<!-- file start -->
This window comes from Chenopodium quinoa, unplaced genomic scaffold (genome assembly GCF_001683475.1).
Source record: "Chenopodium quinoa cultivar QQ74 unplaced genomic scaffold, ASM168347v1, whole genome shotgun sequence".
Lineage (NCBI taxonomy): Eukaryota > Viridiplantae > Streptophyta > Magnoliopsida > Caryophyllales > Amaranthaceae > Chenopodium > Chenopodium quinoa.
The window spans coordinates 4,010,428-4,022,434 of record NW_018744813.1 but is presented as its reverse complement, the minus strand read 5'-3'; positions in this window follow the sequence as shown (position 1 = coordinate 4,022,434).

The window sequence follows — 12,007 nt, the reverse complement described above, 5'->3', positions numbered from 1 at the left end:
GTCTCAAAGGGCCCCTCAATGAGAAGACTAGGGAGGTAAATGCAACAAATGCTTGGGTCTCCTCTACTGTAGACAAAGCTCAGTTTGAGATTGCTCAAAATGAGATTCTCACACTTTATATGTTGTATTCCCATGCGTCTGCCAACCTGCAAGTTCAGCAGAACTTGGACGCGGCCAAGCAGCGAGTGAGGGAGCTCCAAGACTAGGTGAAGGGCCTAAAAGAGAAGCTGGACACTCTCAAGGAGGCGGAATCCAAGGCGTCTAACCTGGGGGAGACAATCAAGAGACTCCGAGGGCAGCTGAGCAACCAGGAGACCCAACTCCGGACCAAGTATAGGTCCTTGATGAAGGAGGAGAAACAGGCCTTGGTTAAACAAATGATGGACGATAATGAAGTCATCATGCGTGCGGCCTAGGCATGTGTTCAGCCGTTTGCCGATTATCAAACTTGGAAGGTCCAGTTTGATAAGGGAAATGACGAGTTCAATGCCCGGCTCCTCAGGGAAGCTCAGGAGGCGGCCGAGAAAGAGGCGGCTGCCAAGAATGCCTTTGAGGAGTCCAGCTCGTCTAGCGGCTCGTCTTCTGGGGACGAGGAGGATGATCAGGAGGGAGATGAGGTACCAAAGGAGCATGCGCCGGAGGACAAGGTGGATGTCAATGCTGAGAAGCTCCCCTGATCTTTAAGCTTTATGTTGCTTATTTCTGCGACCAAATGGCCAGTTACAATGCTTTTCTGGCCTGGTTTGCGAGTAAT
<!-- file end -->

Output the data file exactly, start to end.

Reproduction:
This window comes from Chenopodium quinoa, unplaced genomic scaffold (genome assembly GCF_001683475.1).
Source record: "Chenopodium quinoa cultivar QQ74 unplaced genomic scaffold, ASM168347v1, whole genome shotgun sequence".
Lineage (NCBI taxonomy): Eukaryota > Viridiplantae > Streptophyta > Magnoliopsida > Caryophyllales > Amaranthaceae > Chenopodium > Chenopodium quinoa.
The window spans coordinates 4,010,428-4,022,434 of record NW_018744813.1 but is presented as its reverse complement, the minus strand read 5'-3'; positions in this window follow the sequence as shown (position 1 = coordinate 4,022,434).

The window sequence follows — 12,007 nt, the reverse complement described above, 5'->3', positions numbered from 1 at the left end:
GTCTCAAAGGGCCCCTCAATGAGAAGACTAGGGAGGTAAATGCAACAAATGCTTGGGTCTCCTCTACTGTAGACAAAGCTCAGTTTGAGATTGCTCAAAATGAGATTCTCACACTTTATATGTTGTATTCCCATGCGTCTGCCAACCTGCAAGTTCAGCAGAACTTGGACGCGGCCAAGCAGCGAGTGAGGGAGCTCCAAGACTAGGTGAAGGGCCTAAAAGAGAAGCTGGACACTCTCAAGGAGGCGGAATCCAAGGCGTCTAACCTGGGGGAGACAATCAAGAGACTCCGAGGGCAGCTGAGCAACCAGGAGACCCAACTCCGGACCAAGTATAGGTCCTTGATGAAGGAGGAGAAACAGGCCTTGGTTAAACAAATGATGGACGATAATGAAGTCATCATGCGTGCGGCCTAGGCATGTGTTCAGCCGTTTGCCGATTATCAAACTTGGAAGGTCCAGTTTGATAAGGGAAATGACGAGTTCAATGCCCGGCTCCTCAGGGAAGCTCAGGAGGCGGCCGAGAAAGAGGCGGCTGCCAAGAATGCCTTTGAGGAGTCCAGCTCGTCTAGCGGCTCGTCTTCTGGGGACGAGGAGGATGATCAGGAGGGAGATGAGGTACCAAAGGAGCATGCGCCGGAGGACAAGGTGGATGTCAATGCTGAGAAGCTCCCCTGATCTTTAAGCTTTATGTTGCTTATTTCTGCGACCAAATGGCCAGTTACAATGCTTTTCTGGCCTGGTTTGCGAGTAAT